What if evangelicalism has unwittingly drifted not into heresy per se, but into a heterodox emphasis on things that were always meant to orbit around Jesus Christ and point to him? What if twenty-first-century evangelicals have replaced the Christ-centered community of faith and faithfulness with an insidious me-centered individualistic philosophy? What if the means of expressing the faith has become the faith itself? What if evangelicals have gone the way of nineteenth-century liberalism and have drifted from a conscious continuity with the great tradition of the church that has always placed Jesus Christ at the center of all things? What if we’ve gone so far astray that everything I’m writing now actually sounds “liberal” to you? In short, what if the “center” of much evangelicalism has actually migrated toward the “fringe” of authentic, historical, orthodox Christianity?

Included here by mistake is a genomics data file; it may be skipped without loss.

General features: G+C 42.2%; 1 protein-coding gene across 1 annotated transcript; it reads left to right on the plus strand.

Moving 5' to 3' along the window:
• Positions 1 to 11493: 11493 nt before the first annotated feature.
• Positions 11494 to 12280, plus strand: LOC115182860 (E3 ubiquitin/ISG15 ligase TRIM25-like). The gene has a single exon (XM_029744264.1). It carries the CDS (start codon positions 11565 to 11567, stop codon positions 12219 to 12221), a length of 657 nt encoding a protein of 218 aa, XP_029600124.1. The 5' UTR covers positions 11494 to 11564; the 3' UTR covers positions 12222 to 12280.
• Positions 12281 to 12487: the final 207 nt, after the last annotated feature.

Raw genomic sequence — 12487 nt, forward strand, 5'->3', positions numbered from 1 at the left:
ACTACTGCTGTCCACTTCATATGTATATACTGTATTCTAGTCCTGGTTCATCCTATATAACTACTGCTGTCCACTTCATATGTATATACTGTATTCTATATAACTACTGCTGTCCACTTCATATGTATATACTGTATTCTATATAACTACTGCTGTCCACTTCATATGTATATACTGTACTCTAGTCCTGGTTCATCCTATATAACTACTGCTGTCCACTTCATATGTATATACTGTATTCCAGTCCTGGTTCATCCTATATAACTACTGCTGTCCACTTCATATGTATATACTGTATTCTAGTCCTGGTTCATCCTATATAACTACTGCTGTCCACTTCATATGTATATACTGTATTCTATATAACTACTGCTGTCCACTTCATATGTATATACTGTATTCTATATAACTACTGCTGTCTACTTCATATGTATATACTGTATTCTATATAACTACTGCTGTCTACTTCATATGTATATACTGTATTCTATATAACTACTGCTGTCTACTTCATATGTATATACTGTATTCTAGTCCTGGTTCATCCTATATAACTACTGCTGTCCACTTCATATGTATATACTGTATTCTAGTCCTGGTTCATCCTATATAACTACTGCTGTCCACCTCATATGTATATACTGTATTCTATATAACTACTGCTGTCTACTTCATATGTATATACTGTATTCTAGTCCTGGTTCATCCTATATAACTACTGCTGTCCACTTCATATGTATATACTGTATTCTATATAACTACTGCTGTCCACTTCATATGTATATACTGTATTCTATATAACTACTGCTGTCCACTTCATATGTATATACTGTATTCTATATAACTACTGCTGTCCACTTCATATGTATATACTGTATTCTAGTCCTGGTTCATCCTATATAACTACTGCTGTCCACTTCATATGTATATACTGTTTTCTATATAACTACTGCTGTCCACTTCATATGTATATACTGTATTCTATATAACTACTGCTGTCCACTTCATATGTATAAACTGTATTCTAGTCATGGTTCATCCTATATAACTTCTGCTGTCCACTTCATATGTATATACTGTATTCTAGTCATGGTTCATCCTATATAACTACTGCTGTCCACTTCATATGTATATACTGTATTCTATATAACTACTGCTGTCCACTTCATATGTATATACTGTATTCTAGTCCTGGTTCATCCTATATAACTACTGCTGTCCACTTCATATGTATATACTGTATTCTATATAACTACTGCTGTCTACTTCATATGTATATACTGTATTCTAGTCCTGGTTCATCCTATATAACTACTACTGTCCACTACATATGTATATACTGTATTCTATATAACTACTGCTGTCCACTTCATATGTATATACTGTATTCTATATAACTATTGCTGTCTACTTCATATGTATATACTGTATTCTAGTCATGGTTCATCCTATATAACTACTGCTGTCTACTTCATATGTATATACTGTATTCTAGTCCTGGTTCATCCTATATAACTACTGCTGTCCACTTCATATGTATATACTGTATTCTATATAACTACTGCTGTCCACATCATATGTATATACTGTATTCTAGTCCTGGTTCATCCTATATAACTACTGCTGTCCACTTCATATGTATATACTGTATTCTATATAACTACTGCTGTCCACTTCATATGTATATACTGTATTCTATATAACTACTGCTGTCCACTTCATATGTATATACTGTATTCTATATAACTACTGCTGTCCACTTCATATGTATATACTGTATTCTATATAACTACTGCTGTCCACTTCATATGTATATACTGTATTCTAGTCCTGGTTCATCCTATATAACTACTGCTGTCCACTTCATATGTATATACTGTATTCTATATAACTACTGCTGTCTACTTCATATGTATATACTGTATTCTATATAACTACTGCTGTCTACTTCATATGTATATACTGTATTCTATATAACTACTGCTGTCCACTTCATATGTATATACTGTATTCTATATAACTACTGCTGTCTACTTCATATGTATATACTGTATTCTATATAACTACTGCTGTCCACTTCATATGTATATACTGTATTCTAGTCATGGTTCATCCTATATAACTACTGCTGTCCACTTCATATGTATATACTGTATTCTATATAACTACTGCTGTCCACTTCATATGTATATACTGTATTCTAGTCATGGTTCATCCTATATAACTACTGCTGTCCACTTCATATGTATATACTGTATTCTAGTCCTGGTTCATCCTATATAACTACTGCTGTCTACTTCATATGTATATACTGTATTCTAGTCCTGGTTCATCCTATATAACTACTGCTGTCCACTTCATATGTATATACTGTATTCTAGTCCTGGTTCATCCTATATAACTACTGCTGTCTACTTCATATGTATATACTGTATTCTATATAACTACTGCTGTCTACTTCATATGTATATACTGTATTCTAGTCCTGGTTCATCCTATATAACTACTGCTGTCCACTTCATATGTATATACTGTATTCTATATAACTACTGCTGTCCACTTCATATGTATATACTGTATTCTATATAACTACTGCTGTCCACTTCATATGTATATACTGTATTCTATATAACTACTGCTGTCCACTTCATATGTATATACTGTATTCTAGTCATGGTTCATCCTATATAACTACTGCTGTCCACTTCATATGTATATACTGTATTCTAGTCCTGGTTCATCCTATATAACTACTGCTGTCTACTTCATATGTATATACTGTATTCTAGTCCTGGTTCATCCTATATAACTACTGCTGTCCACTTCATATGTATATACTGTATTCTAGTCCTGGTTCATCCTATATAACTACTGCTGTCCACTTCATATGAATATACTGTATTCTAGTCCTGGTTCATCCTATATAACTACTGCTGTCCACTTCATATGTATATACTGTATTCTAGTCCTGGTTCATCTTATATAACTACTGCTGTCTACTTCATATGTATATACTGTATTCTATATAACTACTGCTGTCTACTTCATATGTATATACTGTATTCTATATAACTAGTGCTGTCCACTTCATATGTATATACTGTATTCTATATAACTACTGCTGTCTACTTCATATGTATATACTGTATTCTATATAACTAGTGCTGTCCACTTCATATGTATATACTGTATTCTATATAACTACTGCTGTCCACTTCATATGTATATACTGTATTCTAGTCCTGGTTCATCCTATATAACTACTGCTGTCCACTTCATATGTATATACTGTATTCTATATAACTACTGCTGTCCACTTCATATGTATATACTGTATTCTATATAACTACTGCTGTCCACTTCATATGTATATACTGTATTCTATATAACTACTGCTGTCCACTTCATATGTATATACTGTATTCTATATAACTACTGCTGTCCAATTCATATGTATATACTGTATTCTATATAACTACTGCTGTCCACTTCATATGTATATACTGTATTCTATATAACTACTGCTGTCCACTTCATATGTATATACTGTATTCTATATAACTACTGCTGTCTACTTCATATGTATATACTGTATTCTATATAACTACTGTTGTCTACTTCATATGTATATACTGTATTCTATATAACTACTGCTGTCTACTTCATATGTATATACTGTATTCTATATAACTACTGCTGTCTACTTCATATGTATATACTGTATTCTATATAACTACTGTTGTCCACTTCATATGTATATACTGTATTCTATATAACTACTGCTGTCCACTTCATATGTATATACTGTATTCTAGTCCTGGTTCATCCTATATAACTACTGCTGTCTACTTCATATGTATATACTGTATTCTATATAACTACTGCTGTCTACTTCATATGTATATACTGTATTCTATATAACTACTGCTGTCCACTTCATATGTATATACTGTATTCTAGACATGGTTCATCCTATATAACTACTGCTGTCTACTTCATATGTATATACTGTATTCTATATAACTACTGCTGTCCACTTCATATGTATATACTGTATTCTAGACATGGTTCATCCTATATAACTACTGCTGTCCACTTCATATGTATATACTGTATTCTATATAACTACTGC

But it is very striking that in the New Testament the terms for calling, when used specifically with reference to salvation, are most uniformly applied, not to the universal call of the gospel, but to the call that ushers men into a state of salvation and is therefore effectual. – John Murray, Redemption Accomplished and Applied
God is faithful, by whom you were called into the fellowship of his Son, Jesus Christ our Lord. – 1 Corinthians 1:9
Jill and Eustace didn’t know how to get Narnia. But they figured calling out to Aslan – whom Jill had not yet met – couldn’t hurt.
Sure enough, it worked.
And that’s when Jill first met Aslan…
Just on this side of the stream lay the lion.
It lay with its head raised and its two forepaws out in front of it, like the lions in Trafalgar Square. She knew at once that it had seen her, for its eyes looked straight into hers for a moment and then turned away – as if it knew her quite well and didn’t think much of her.